I’ve run across some strange stuff while poking around in Tennessee’s early history, but nothing as bizarre as a newspaper report J.L. Bell has uncovered.
In the 1790s, militiamen on patrol in the Cumberland Mountains stumbled across a creature that “had only two legs, and stood almost upright, covered with scales, of a black, brown, and light yellow colour, in spots like rings, a white tuft or crown on the top of its head, about four feet high, a head as big as a two pound stone, and large eyes, of a fiery red.”
When one of the men attacked the thing with his sword, “it jumped up, at least, eight feet” and then landed, spewing “a red kind of matter out of its mouth resembling blood, and then retreated into a Laurel thicket turning round often, as if it intended to fight. The tracks of it resembled that of a goose, but larger.”
Yikes! Soldiers on a wilderness mission come face-to-face with a grotesque, creepy-eyed beastie. Seems like I’ve heard this one before…
Bell quotes the story as it appeared in the Hampshire Gazette on Sept. 24, 1794, and notes that it also popped up in various other newspapers with attributions to the Knoxville Gazette, the first paper published in what’s now Tennessee. Unfortunately, searchable copies of the Knoxville Gazette aren’t yet available online. But here’s the same item from the Aug, 30, 1794 issue of the Baltimore Daily Intelligencer. It’s identical to the one Bell found in the Hampshire Gazette.
Since the opening is addressed to “the Printers of the Knoxville Gazette,” I assume this is the same text that appeared in that paper. One wonders who submitted it to the Knoxville Gazette in the first place, but there doesn’t seem to be a name attached to any of the versions available online.
The reference to Indian lore is interesting. Reptilian creatures do appear in Cherokee mythology. The most well-known is probably the Uktena, a great horned serpent bearing a crystal in its forehead. But I’m not aware of any creature from southeastern Native lore matching the description of the thing these militiamen encountered. As Bell notes, William Blount referred to it as “Cheeklaceella” when he mentioned the article in a 1798 letter to John Rhea. I couldn’t find that word in an electronic search of texts on Indian mythology. In fact, I couldn’t find it anywhere except in a printed version of Blount’s letter from Samuel Gordon Heiskell’s book on early Tennessee history.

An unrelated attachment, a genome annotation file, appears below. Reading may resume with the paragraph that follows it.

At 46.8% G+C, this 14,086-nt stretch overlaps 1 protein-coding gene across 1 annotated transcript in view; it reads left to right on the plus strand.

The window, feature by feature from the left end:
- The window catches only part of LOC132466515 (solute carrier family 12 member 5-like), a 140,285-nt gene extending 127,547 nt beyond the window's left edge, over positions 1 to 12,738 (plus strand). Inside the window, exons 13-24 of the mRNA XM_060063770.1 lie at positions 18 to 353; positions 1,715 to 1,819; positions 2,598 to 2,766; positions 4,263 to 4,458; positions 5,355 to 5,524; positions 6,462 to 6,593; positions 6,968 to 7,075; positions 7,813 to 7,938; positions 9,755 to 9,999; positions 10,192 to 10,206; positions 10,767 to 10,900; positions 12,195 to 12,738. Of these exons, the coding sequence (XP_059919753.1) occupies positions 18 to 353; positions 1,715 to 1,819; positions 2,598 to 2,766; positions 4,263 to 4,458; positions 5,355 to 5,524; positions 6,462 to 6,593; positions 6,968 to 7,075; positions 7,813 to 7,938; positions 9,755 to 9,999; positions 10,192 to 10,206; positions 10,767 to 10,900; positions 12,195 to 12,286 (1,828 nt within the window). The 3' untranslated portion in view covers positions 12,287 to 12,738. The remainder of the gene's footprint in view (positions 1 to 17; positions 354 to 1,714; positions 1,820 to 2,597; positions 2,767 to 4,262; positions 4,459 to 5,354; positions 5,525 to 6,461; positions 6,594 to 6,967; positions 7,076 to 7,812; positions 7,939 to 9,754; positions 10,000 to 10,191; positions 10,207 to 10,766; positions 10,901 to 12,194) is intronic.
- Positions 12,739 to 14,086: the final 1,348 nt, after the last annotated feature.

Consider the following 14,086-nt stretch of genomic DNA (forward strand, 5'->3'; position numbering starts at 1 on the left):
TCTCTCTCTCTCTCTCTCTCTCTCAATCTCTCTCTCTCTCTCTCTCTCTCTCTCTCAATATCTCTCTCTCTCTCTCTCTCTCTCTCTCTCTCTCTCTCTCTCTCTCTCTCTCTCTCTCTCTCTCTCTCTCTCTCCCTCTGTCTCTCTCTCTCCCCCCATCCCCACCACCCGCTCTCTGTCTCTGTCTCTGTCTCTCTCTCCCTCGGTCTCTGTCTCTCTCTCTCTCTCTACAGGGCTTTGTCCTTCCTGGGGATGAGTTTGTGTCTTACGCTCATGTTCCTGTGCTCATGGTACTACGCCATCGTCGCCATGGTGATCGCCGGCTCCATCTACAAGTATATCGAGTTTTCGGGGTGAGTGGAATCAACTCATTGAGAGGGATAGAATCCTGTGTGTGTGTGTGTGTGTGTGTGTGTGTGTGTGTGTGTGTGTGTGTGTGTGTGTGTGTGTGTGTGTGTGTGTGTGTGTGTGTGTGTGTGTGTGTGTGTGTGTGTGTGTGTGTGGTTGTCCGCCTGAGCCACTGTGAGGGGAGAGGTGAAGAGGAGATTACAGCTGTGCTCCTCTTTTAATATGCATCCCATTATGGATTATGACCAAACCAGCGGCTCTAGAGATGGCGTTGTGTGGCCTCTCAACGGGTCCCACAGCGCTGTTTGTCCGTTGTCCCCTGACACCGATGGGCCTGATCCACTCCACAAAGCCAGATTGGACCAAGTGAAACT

What I find notable is the fact that newspapers across the country picked up this bizarre report from the Tennessee frontier. Readers in Massachusetts, New Hampshire, New York, and Maryland would have read the story of the militiamen who encountered a mysterious creature in the Cumberland mountains, and editors in these cities seem to have been aware of what their colleagues on the frontier were printing. Lately I’ve been going through letters written by settlers in southwestern Virginia during the Revolutionary era, and I’m surprised at how often they refer to events in Boston, Philadelphia, Yorktown, and even Europe. Similarly, eastern newspapers picked up news from Kentucky and the Tennessee country and disseminated it all along the seaboard. We tend to think of the eighteenth-century trans-Appalachian West as a remote, isolated region, but frontier folk were very much a part of early American communication networks.
Anyway, assuming the incident happened as the newspapers described, what did those militiamen see? My money’s on some sort of crane with a skin disease, but you never know…